There’s a new class. Class of YouTube.
YouTubers are some of the hardest working creatives out there.
With a combined (some of them have multiple channels) audience of around 1.2 million, or the same audience figures as a regular programme on a smaller UK broadcaster, we meet six out and proud YouTubers, who aren’t leaving their careers in the hands of some out of touch station programmer or network exec. YouTube blogging, or vlogging, if not the future is definitely about the now.
It seems the world and their video cameras are up on YouTube making videos. The promise of book deals, crossing over to mainstream media and millions upon millions of fans, or subs as I’m told they’re sometimes referred to, seems tantalisingly easy to achieve. After all where’s the talent in turning on a camera and talking for 10 minutes about anything and everything?
In this new age who is now the sieve. In days past network execs, focus groups and critics used to be the sieve, weeding out the crap ideas, the weak scripts and the wooden presenters. There was a system, and much like the music industry of past, those charged with commissioning had control over what, when and how you watched it.
Now YouTubers have put the schedule in your hands. You are the sieve. You are now the casting couch. Hundreds of thousands if not millions of vloggers are vying for your attention. However, in this new world, just like the old fame formula, only a few will make it, but for how long is anyone’s guess.
In amongst the cat and the Charlie-bit-my-thumb videos there are some gems, some really interesting commentators. Activists, psychologists in the making, social commentators and those who would find a perfect home on QVC, but just how influential are YouTubers and in a world of constant, unrelenting distraction, does it pay to lay it all out online? When every second of your life is bared for all to see, every detail pored over by thousands of viewers, what more is there to say?
Six YouTubers, Miles (combined channel subscribers: 600,000), Will and RJ (combined: 350,000) Nicola (combined channels: 532,000), Ken (41,640) and Jake (73,400) cram into our studio for this month’s cover, cameras are out as they enter the building. It becomes clear that we’ve become material for their vlogs. No doubt within the coming days videos will surface of how we roll and that’s okay. We’re down with being hip.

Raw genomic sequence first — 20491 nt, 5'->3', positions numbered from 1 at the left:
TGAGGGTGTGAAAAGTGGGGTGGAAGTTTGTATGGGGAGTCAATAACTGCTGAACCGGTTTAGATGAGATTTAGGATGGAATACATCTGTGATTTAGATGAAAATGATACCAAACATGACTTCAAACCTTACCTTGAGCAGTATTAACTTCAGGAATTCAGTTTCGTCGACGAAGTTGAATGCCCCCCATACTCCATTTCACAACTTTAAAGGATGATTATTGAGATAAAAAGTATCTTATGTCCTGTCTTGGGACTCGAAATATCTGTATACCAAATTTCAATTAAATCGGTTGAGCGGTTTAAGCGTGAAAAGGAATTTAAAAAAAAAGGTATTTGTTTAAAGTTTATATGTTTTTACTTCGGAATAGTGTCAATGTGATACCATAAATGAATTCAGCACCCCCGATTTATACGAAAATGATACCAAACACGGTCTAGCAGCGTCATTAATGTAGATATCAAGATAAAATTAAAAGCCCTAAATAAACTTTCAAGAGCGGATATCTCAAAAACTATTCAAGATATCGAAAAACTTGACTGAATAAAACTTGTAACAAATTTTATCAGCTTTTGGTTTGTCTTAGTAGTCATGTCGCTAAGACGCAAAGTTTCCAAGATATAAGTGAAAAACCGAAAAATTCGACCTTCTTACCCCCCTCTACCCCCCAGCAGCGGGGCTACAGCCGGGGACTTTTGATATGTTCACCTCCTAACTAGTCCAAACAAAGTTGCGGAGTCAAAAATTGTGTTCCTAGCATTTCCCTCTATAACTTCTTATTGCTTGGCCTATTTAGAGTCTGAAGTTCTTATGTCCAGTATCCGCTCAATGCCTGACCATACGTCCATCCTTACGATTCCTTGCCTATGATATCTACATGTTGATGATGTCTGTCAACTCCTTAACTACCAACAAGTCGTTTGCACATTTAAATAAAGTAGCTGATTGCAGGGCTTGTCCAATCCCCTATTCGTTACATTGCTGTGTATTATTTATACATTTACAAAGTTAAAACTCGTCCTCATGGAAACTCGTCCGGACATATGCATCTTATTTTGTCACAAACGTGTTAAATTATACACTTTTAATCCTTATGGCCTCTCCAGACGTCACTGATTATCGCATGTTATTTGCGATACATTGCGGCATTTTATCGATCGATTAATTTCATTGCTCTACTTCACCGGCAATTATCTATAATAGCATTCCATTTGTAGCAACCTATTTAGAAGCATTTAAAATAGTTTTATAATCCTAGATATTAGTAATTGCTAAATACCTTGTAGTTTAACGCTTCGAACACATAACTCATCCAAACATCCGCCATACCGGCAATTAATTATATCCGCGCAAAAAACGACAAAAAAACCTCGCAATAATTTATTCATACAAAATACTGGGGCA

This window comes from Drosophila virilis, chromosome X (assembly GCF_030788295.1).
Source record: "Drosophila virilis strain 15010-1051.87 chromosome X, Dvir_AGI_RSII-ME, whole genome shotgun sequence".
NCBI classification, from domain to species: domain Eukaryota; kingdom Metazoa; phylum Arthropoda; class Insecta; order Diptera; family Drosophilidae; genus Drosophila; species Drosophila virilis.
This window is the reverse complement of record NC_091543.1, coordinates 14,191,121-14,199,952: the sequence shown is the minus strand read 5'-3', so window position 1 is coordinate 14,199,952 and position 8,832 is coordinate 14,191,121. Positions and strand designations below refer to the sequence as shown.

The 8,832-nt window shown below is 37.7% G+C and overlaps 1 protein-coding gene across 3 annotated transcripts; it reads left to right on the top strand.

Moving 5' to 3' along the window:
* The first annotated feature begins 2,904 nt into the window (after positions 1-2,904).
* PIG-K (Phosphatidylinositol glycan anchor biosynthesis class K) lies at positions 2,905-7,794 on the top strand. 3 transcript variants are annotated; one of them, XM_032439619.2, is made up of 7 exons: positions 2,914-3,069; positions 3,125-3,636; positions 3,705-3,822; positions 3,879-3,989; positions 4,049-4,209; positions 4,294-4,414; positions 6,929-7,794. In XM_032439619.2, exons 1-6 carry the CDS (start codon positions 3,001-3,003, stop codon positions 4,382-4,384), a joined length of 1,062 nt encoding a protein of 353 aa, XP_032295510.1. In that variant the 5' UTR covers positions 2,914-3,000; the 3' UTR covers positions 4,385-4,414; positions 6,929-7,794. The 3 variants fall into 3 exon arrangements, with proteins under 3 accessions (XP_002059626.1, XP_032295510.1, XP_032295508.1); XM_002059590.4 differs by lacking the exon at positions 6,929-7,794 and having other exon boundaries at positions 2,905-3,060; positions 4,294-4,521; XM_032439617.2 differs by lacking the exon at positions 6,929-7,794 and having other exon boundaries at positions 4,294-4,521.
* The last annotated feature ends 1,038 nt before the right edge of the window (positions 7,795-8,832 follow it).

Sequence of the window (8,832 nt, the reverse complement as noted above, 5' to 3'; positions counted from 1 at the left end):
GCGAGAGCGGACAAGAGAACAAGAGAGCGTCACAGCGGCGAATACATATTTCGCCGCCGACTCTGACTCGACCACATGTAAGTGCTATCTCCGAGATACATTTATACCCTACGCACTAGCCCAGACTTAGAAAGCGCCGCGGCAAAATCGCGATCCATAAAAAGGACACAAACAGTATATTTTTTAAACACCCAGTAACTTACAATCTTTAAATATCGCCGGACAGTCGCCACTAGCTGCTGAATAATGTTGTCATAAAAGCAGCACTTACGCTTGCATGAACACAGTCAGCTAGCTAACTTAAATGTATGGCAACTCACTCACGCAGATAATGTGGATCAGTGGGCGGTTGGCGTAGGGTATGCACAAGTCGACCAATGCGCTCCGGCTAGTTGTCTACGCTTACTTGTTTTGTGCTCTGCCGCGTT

After our “Save By The Bell” inspired shoot, we get to it. I’m dying to know the why, the how and the how much?
So why did you start?
WILL: I knew when I started it was where the weird kids went to express themselves. I saw a friend of mine making videos. I saw that vlogging was a thing and that YouTube wasn’t just a place for cat videos. That made my mind explode. I decided to give it a try myself.
MILES: I started because I was bored and had nothing else to do. So I started making videos for fun. I was just having fun with it.
RJ: I started because I started dating him (pointing at Will)
In the world of vlogging is there such a thing as over sharing?
Who’s guilty of over sharing?
WILL: I think we’ve all been guilty of over sharing at some point.
JAKE: I try to keep my personal life as separate as possible. As much as I do all of my online stuff and my YouTube videos I have a personal life that I keep out. I don’t generally post too many photos of me and my friends or what I do for work. But I do talk about issues in my life, the things I’m thinking about. I try to keep that line, because I don’t want to become that person.
WILL: Depends on the channel really, because what Jake does with his channel is different from what RJ and I do on our channels, because we film everyday, it’s like a video diary. Even then there are things that inherently just should be private. There’s no formula and everyone has different values on what they share and what they don’t share.
KEN: There are sometimes when you wish you could edit it out
NICOLA: (Smiling) Oh like there was this one time that I was vlogging…
KEN: Oh yeah, he thought it would be a good idea to surprise me in the bathroom. I was naked.
NICOLA: But I thought you couldn’t see it… (Because it was dark)
KEN: I was like ‘do not upload that…’
NICOLA: People screenshot it and started brightening it.
KEN: Brightening the exposure. So my penis is somewhere on the Internet.
WILL: I did not know that…
JAKE: I will be Googling that later.
So what separates vloggers sharing their lives, to Kim Kardashian over sharing?
RJ: I think one of the reasons why people are starting to gravitate to YouTube, especially the younger generation is because they’re so over saturated with that overly produced crap and they can kinda sense a little bit of the artifice involved. This feels a little more organic and you know for a fact that everything you see is real. For the most part.
NICOLA: We get to choose what we share.
WILL: Which makes me so comforted knowing that I’m in control of what’s being shared.
JAKE: When you get to a certain size (number of subscribers) you become quite accountable. Things you say things you do… you’re impressionable.
Is the goal then to crossover from YouTube celebrity to Kim Kardashian? To be in the mainstream?
MILES: Not necessarily. We all have our different goals. Being on YouTube can also be a bridge for that to happen. For me personally it would be to get into entertainment or to act or whatever. For Ken it could be for cooking,…
KEN: I’m indifferent really. I’m not saying I’m against it. If it happens it happens I guess, but it’s not my goal.